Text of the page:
Home Sports The Lady Bees’ forgettable season is over

The Lady Bees’ forgettable season is over

by Archives March 12, 2003

When the final buzzer sounded an end to the 2002-2003 women’s basketball season, both dejection and pride filled Jennifer Neill left the court knowing it was her last basketball game in a Stinger uniform.

Dejection because the season came to a halt with a second half disaster that eliminated her team from advancing to the QSSF final; Pride because in her five years of play at Concordia she helped bring her team four winning seasons, and even as this season will go down as one of the worst in five years, Neill knows she and her teammates worked as hard as they could to overcome a tough season.

The 2002-2003 version of the women’s basketball team finished third in the league this season with five wins and 11 losses. Overall, including league play, tournaments and playoffs, the final tally for the year is nine wins and 15 losses.

The only team with a worse off record was McGill, who lost four of their five to Concordia. The McGill Martletts this year were suffering from injuries, including defence minded Cheeka Mitchell’s season ending torn ACL, and perhaps that might of boosted the Martletts into a playoff spot, but it was a relatively healthy Stinger team that met the challenges.

The Lady Bees began the season without six foot 2 centre Kristina Steinfort and five foot 9 forward Marie-Pier Veilleux, the team’s leading scorers.

Pier-Veilleux, drained 197 points last year and complimented that by hauling in 71 rebounds. Steinfort’s 231 points and team leading 118 rebounds was sure to draw double coverage from opposing teams.

The loss of those two players to graduation is what hurt this team. Even though the Lady Bees can boast they had three players in the league top ten in scoring, the point total is significantly less than when Steinfort and Pier-Veilleux played.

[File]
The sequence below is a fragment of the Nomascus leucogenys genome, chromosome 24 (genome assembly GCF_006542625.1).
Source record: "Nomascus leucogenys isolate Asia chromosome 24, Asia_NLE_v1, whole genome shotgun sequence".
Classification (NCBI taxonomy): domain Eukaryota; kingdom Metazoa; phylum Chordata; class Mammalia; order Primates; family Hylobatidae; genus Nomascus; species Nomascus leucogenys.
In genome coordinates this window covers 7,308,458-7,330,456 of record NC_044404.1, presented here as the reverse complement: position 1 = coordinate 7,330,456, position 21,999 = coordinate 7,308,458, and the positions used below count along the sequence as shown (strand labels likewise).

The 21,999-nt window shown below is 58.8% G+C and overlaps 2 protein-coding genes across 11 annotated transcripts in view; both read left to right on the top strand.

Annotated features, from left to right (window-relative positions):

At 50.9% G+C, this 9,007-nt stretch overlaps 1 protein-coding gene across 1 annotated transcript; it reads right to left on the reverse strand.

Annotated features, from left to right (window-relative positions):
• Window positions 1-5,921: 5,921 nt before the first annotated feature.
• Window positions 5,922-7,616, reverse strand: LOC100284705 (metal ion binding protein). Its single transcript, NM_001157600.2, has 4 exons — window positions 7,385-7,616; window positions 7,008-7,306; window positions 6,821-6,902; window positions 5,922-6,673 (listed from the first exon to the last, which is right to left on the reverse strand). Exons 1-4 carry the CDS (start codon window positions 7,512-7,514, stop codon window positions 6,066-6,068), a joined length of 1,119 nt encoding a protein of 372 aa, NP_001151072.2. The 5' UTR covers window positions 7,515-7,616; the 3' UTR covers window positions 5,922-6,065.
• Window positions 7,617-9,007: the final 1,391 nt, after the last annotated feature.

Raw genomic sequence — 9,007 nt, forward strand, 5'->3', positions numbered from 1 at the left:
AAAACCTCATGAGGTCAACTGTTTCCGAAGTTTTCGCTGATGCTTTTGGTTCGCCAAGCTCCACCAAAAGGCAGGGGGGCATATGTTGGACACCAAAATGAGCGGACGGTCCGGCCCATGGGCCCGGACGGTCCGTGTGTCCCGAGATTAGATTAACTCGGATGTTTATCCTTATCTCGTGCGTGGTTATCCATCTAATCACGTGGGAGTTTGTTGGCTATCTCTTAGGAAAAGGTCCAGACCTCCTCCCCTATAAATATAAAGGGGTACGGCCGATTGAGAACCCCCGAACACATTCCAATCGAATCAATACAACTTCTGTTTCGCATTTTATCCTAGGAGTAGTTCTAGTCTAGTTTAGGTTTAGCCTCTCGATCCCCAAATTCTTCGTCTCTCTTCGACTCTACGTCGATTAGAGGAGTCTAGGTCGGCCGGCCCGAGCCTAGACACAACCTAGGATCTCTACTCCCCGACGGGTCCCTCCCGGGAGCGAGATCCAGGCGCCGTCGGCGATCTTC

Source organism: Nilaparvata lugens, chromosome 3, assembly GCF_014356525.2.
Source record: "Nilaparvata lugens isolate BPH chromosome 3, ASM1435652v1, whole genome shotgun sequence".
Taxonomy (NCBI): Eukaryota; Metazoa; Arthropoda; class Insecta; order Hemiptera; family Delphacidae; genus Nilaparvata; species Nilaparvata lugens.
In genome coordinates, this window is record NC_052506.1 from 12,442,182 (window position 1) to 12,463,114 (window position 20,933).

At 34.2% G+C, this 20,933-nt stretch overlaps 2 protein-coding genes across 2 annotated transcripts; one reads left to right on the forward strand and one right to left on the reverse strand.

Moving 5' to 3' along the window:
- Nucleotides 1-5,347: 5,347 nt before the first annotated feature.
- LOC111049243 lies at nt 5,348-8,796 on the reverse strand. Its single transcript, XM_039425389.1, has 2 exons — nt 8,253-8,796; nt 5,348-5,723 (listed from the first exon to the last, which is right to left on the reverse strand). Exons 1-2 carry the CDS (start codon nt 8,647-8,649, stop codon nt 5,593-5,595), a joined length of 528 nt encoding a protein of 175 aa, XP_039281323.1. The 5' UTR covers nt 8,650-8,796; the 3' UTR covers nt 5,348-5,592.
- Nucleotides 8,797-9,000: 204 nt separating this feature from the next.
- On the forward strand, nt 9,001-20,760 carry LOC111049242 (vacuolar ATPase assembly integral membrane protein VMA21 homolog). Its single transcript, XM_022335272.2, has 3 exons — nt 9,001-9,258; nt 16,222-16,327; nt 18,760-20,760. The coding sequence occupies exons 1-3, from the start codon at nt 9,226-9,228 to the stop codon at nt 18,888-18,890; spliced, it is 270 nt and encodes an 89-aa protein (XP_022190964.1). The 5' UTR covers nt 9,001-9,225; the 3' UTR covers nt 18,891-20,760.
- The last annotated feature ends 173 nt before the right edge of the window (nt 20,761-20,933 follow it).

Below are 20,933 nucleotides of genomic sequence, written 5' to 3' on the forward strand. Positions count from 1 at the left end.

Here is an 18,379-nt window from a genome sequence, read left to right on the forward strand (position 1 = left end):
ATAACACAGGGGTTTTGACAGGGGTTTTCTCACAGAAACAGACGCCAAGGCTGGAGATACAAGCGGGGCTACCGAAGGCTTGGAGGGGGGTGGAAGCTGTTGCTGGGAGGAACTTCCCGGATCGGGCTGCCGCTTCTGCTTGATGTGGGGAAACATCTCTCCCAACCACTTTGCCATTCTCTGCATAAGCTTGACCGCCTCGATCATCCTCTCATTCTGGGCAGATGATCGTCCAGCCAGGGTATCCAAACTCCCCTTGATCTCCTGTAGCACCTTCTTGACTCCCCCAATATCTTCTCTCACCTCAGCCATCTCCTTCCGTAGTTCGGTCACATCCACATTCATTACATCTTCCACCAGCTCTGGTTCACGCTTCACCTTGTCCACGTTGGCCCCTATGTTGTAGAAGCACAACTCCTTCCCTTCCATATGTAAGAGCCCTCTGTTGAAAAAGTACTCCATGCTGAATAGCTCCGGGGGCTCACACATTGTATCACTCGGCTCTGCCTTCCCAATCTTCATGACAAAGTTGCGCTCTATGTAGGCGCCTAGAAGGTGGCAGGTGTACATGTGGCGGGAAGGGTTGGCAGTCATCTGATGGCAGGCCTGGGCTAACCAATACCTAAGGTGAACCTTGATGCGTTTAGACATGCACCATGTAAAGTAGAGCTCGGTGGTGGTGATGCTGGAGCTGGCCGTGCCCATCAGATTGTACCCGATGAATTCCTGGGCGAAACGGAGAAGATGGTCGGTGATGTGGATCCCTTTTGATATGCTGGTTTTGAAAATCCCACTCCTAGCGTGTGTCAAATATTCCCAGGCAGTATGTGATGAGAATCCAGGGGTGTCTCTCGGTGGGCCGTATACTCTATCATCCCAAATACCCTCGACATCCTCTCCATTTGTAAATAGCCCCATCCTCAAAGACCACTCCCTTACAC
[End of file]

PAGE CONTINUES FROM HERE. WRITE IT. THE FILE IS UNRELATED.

Pascale Morin, who may have finished first in the league if it wasn’t for an ankle injury that kept her out of the last three games of the season, finished second with 136 points.

“I thought my ankle was okay to go in the season final game,” Morin said. “But we were already in the playoffs and the team felt it was better to rest the ankle.”

Guard M.J. Raposo, who actually had 152 points but finished behind Morin because of more games played, re-discovered that her size can be used to her advantage. Raposo also placed third in rebounding and third in steals. As an individual player her season was consistent and she could be counted on for a stellar performance game in and game out.

Fifth year guard Jennifer Neill, known more for her defence, found her scoring touch this year and finished tenth in the league with 106.

The tall guard admits that she is more of a defensive player but enjoyed having the scoring touch. “Suddenly I was scoring,” she said, after having a game high 21 at the Manitoba Tournament last November. But when it came right down to it Neill’s power on defence was what was needed more.

Despite the loss of veteran players and having three players in the top ten, the real problem was that this team did not play as a team.

The Lady Bees could not hold off any last minute offensive drives by most of the league teams, with the exception of the McGill Martletts.

This lack of concentration often nullified good, sometimes even great performances, by the Stinger squad and only served to reinforce the idea that basketball is a full forty minute game and one had better be prepared to play the full time.

“My team was too unpredictable this season,” said Head Coach Keith Pruden. “At some point in each game we would lose concentration and let the other teams back into it.”

Maybe it was not so much the lack of concentration but more at what point in the game this temporary loss of focus seem to repeatedly occur. It usually occurred when the other team had nothing to lose and everything to gain.

“When you stand still and become a spectator what else can be said?” a puzzled Pruden said.

You end up losing game after game and that translates into a losing season. That is unfortunate when you consider the talent on this team.

So when the Bishops Gaiters moved on to meet the Laval Rouge et Or women’s team after staging a second half come back against the Concordia women’s team the headlines could only read that Lady Bees lack of focus in the dying minutes hurt them again.

What is unfortunate, but a part of university life, is that every year players move on. This year is no different. The Stingers say good-bye to Jennifer Neill who played five years for the Gold and Maroon.

“What can I not say about Jennifer,” Pruden said. “She was there for us in the best and worse of times. I wish I could keep her.”

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